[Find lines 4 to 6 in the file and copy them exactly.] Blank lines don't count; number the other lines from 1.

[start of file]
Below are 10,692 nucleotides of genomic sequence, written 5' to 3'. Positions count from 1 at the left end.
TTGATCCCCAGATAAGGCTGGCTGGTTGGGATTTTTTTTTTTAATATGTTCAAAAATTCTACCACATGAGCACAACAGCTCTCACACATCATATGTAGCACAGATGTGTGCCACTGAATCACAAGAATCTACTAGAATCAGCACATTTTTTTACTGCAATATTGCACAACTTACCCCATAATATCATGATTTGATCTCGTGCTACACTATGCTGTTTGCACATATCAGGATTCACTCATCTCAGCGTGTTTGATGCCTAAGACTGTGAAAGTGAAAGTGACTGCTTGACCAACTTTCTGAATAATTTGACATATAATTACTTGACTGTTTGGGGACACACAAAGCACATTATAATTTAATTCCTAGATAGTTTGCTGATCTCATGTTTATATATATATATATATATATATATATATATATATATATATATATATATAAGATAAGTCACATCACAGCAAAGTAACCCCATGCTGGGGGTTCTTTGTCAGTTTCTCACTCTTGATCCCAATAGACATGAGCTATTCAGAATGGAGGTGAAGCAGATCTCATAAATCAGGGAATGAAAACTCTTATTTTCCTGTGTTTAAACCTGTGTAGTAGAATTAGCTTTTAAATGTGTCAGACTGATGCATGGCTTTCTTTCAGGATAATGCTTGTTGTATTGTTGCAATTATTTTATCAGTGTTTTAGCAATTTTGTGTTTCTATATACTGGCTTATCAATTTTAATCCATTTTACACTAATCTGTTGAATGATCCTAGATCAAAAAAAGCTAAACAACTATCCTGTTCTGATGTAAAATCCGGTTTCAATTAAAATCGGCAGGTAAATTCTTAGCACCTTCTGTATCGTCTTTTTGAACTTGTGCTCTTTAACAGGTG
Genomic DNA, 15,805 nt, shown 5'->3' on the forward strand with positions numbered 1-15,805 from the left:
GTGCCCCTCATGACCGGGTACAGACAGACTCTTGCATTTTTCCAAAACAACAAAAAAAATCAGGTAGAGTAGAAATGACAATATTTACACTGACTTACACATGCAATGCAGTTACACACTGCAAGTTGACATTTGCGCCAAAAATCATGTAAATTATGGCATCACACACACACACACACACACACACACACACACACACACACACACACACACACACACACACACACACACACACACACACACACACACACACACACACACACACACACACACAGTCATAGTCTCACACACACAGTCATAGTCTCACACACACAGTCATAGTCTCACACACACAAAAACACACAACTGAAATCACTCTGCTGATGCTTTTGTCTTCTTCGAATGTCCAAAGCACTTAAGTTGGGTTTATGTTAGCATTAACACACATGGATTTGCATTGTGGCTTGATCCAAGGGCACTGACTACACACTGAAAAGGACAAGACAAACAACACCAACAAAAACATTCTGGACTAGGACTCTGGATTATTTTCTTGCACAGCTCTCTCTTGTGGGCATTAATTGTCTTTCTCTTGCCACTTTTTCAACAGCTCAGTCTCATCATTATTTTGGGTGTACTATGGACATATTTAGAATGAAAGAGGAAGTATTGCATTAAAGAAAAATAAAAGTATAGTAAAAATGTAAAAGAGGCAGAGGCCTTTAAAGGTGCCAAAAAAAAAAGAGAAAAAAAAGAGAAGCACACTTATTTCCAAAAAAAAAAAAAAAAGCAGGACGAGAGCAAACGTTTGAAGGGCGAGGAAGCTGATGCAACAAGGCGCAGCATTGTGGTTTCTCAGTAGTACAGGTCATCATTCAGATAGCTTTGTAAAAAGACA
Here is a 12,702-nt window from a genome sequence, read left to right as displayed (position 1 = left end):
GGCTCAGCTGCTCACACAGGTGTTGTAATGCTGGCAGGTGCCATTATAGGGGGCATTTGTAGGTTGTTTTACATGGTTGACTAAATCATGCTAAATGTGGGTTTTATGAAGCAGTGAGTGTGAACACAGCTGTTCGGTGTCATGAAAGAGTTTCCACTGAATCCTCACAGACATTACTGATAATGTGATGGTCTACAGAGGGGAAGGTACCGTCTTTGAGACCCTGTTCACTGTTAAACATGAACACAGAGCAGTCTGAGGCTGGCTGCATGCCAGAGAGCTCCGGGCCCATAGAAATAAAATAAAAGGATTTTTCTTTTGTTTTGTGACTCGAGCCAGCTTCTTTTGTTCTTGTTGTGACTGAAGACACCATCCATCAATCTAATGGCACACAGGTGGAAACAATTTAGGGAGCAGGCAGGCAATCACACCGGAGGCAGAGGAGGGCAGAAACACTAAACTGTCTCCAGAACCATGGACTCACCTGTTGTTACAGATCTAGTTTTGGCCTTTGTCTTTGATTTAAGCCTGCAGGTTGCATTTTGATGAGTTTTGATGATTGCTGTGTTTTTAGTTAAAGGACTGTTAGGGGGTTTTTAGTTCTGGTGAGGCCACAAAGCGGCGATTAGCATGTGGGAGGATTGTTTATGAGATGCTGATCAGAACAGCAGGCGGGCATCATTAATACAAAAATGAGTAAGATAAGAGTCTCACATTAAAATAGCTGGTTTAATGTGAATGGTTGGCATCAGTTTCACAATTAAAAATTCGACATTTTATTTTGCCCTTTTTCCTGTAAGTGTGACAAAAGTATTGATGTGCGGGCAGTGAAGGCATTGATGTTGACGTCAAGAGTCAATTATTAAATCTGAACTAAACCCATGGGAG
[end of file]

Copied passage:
GTGCCCCTCATGACCGGGTACAGACAGACTCTTGCATTTTTCCAAAACAACAAAAAAAATCAGGTAGAGTAGAAATGACAATATTTACACTGACTTACACATGCAATGCAGTTACACACTGCAAGTTGACATTTGCGCCAAAAATCATGTAAATTATGGCATCACACACACACACACACACACACACACACACACACACACACACACACACACACACACACACACACACACACACACACACACACACACACACACACACACACACACACACACAGTCATAGTCTCACACACACAGTCATAGTCTCACACACACAGTCATAGTCTCACACACACAAAAACACACAACTGAAATCACTCTGCTGATGCTTTTGTCTTCTTCGAATGTCCAAAGCACTTAAGTTGGGTTTATGTTAGCATTAACACACATGGATTTGCATTGTGGCTTGATCCAAGGGCACTGACTACACACTGAAAAGGACAAGACAAACAACACCAACAAAAACATTCTGGACTAGGACTCTGGATTATTTTCTTGCACAGCTCTCTCTTGTGGGCATTAATTGTCTTTCTCTTGCCACTTTTTCAACAGCTCAGTCTCATCATTATTTTGGGTGTACTATGGACATATTTAGAATGAAAGAGGAAGTATTGCATTAAAGAAAAATAAAAGTATAGTAAAAATGTAAAAGAGGCAGAGGCCTTTAAAGGTGCCAAAAAAAAAAGAGAAAAAAAAGAGAAGCACACTTATTTCCAAAAAAAAAAAAAAAAGCAGGACGAGAGCAAACGTTTGAAGGGCGAGGAAGCTGATGCAACAAGGCGCAGCATTGTGGTTTCTCAGTAGTACAGGTCATCATTCAGATAGCTTTGTAAAAAGACA
Here is a 12,702-nt window from a genome sequence, read left to right as displayed (position 1 = left end):
GGCTCAGCTGCTCACACAGGTGTTGTAATGCTGGCAGGTGCCATTATAGGGGGCATTTGTAGGTTGTTTTACATGGTTGACTAAATCATGCTAAATGTGGGTTTTATGAAGCAGTGAGTGTGAACACAGCTGTTCGGTGTCATGAAAGAGTTTCCACTGAATCCTCACAGACATTACTGATAATGTGATGGTCTACAGAGGGGAAGGTACCGTCTTTGAGACCCTGTTCACTGTTAAACATGAACACAGAGCAGTCTGAGGCTGGCTGCATGCCAGAGAGCTCCGGGCCCATAGAAATAAAATAAAAGGATTTTTCTTTTGTTTTGTGACTCGAGCCAGCTTCTTTTGTTCTTGTTGTGACTGAAGACACCATCCATCAATCTAATGGCACACAGGTGGAAACAATTTAGGGAGCAGGCAGGCAATCACACCGGAGGCAGAGGAGGGCAGAAACACTAAACTGTCTCCAGAACCATGGACTCACCTGTTGTTACAGATCTAGTTTTGGCCTTTGTCTTTGATTTAAGCCTGCAGGTTGCATTTTGATGAGTTTTGATGATTGCTGTGTTTTTAGTTAAAGGACTGTTAGGGGGTTTTTAGTTCTGGTGAGGCCACAAAGCGGCGATTAGCATGTGGGAGGATTGTTTATGAGATGCTGATCAGAACAGCAGGCGGGCATCATTAATACAAAAATGAGTAAGATAAGAGTCTCACATTAAAATAGCTGGTTTAATGTGAATGGTTGGCATCAGTTTCACAATTAAAAATTCGACATTTTATTTTGCCCTTTTTCCTGTAAGTGTGACAAAAGTATTGATGTGCGGGCAGTGAAGGCATTGATGTTGACGTCAAGAGTCAATTATTAAATCTGAACTAAACCCATGGGAG